Theatrical features. Representing production companies. Unless you are dealing with the highest-profile theatrical film with a substantial budget, make sure that you have a domestic distributor locked in before you start principal photography. The overall reduction in theatrical distribution capacity in the United States is heading toward a 30 percent drop. The odds are 200 to 1 against finding meaningful domestic distribution if you wait until a film is finished, and the film festival is decreasingly valuable in finding distribution.
As filmmakers approach overwhelmed distributors with their precious “investment,” believing that they are providing a value proposition of a completed motion picture, the distributor’s perception is quite different. What the filmmaker sees as a revenue-generating opportunity, the distributor sees as a cost-generating obligation, which is a huge disconnect.
Filmmakers who believe that the availability of digital prints eliminates the cost of creating a physical print will be disappointed to know that to recoup the cost of expensive projection equipment, exhibitors are charging a virtual print fee to distributors who provide their product digitally. The “direct-to-video” fallback is no longer automatic, either, because video rentals/sales have dropped, and this form of distribution also requires marketing dollars to be spent.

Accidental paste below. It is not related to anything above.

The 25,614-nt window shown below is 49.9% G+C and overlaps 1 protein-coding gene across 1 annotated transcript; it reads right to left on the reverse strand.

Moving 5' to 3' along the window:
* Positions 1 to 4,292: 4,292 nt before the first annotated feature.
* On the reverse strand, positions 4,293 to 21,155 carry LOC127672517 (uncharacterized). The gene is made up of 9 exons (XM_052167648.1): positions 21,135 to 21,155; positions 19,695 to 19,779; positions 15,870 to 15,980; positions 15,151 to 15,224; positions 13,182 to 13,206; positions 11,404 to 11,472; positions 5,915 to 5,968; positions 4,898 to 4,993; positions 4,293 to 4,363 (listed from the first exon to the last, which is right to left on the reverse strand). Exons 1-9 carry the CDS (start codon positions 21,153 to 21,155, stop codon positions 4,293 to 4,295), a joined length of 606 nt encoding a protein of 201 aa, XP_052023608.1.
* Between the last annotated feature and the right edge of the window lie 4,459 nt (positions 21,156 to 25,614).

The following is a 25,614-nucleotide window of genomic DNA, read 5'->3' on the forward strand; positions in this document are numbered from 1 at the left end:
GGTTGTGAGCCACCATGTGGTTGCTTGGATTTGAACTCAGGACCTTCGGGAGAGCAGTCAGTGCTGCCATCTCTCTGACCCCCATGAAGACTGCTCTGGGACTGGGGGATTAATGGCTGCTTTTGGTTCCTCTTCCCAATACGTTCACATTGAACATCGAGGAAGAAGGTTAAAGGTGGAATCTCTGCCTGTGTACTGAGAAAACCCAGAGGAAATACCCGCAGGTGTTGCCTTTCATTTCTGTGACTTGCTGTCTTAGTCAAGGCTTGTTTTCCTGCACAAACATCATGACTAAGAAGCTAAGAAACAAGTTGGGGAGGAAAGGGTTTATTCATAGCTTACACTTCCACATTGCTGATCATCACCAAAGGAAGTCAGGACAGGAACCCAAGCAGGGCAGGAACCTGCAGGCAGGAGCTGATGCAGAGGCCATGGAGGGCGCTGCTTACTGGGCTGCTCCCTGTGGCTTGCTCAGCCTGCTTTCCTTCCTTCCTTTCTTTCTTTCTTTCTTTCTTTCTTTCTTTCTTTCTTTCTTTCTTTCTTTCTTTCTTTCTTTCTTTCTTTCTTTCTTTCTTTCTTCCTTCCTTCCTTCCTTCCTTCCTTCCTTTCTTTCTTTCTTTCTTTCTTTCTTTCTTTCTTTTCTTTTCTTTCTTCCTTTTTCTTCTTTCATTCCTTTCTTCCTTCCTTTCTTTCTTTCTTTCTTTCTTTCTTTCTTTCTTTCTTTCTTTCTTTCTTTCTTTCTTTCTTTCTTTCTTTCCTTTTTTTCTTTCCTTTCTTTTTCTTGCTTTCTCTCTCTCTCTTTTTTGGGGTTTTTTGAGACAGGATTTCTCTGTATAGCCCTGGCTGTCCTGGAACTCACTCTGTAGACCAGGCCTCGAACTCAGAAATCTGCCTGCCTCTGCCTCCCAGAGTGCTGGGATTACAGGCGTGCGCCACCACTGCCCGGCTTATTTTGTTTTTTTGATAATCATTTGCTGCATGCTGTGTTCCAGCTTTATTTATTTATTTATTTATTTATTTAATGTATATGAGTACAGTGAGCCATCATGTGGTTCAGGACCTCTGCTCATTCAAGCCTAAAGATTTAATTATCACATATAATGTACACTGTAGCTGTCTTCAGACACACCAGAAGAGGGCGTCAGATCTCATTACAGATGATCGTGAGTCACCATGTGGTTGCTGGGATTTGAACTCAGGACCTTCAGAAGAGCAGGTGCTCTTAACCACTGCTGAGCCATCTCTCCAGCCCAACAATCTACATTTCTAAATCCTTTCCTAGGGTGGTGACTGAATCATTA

One of the most troubling aspects of indie production is the solicitation of private passive investments that are not compliant with applicable laws, despite severe civil and criminal risks. And projections based on regression analysis, set out in private placement documentation that otherwise complies with Blue Sky and Securities and Exchange Commission requirements, may also be noncompliant if the changes in the marketplace are not properly disclosed as additional risk factors.
Representing talent. For practitioners making deals with indie production companies, the risks are numerous. Payroll services have actually gone bankrupt, resulting in films being shut down after production has commenced, stranding actors and other principals on location without transportation home. If your clients are members of any union or guild, it behooves you to make sure that the production company with whom you are dealing is in fact a signatory to the appropriate collective bargaining agreement in good standing. Your clients can get fined by their unions by not working for signatory companies, and the low-budget minimums from these labor organizations should be sufficiently low to permit the production company to accept a union.
Placing money in an escrow account in advance helps secure the money that will pay your client, but in the event of a formal bankruptcy of the production company, the escrow instructions could be rejected by a trustee, thus bringing the escrowed money back to pay all creditors. Getting an irrevocable letter of credit for the amount owed your client is a better solution than an escrow account for this reason.